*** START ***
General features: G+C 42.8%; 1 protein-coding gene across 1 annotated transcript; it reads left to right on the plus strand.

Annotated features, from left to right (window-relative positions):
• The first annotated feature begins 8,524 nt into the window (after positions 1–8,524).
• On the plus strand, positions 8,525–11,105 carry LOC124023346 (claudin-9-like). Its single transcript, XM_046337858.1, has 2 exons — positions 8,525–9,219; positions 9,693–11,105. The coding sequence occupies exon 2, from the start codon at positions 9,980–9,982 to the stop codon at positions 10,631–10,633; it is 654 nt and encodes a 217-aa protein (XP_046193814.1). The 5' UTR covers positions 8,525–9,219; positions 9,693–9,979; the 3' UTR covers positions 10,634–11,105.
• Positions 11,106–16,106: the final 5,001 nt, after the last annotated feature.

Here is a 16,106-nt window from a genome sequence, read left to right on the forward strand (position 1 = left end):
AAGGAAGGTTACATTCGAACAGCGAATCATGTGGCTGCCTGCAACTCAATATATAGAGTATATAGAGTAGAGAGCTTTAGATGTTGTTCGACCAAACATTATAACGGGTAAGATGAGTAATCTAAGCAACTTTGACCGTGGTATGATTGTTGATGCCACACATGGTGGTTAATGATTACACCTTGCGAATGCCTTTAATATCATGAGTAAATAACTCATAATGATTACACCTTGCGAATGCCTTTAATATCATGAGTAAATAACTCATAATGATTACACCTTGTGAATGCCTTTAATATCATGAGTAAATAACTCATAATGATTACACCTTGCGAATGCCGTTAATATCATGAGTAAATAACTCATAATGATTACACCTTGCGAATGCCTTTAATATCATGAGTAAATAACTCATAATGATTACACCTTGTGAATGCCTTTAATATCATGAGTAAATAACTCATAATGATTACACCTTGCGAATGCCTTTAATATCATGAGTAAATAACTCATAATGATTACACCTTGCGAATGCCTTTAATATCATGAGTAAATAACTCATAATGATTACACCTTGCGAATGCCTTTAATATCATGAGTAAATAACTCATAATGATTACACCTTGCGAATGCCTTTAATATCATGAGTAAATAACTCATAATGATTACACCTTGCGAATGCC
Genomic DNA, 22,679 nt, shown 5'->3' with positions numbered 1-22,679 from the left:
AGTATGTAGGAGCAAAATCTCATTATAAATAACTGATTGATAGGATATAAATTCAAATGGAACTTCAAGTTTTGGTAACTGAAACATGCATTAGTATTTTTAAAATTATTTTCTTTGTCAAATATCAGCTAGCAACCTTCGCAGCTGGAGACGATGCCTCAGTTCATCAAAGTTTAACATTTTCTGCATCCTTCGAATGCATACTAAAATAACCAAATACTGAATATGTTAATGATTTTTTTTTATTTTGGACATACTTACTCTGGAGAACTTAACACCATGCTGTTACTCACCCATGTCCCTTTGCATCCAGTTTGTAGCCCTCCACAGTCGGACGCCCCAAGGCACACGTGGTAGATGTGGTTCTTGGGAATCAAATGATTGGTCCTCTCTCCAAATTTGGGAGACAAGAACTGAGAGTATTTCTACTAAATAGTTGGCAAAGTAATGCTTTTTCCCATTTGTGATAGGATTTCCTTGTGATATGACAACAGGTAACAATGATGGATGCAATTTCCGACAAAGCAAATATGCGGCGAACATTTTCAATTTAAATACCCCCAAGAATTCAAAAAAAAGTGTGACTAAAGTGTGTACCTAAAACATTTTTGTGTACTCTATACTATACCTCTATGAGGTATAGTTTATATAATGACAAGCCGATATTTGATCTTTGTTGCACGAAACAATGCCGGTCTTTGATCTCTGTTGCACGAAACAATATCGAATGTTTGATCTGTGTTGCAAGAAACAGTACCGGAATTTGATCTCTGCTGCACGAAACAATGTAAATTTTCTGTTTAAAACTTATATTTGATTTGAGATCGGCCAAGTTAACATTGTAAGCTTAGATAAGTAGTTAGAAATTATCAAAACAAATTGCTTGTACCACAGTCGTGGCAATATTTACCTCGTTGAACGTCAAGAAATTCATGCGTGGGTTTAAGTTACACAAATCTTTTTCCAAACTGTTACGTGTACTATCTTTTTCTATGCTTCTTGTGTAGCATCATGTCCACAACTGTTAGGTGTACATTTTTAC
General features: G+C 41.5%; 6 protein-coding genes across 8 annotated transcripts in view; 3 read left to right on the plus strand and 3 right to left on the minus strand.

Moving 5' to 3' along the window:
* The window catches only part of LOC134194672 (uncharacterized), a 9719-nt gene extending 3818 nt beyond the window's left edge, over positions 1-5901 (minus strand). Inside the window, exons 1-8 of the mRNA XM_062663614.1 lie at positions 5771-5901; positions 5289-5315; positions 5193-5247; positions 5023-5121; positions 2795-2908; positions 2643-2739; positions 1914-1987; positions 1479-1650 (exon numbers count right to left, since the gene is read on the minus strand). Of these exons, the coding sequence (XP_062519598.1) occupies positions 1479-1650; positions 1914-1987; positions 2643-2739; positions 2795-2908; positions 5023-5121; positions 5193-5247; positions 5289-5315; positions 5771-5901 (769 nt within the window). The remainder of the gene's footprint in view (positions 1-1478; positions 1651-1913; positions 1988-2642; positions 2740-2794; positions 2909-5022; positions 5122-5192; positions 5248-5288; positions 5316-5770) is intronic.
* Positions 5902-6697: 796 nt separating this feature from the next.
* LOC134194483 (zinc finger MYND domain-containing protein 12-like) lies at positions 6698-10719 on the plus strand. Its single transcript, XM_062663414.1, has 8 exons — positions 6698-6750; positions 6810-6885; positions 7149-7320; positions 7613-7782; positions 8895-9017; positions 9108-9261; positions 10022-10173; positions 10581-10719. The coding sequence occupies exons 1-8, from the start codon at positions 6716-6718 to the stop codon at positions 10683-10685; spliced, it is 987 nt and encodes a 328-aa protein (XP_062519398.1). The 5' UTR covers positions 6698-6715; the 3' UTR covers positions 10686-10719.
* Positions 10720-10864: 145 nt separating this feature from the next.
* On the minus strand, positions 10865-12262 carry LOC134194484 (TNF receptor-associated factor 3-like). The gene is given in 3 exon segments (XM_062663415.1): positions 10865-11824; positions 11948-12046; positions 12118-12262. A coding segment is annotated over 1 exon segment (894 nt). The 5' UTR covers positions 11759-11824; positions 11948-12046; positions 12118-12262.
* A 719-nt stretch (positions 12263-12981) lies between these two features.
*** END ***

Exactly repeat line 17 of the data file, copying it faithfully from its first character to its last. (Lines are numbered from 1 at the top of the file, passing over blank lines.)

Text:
* A 719-nt stretch (positions 12263-12981) lies between these two features.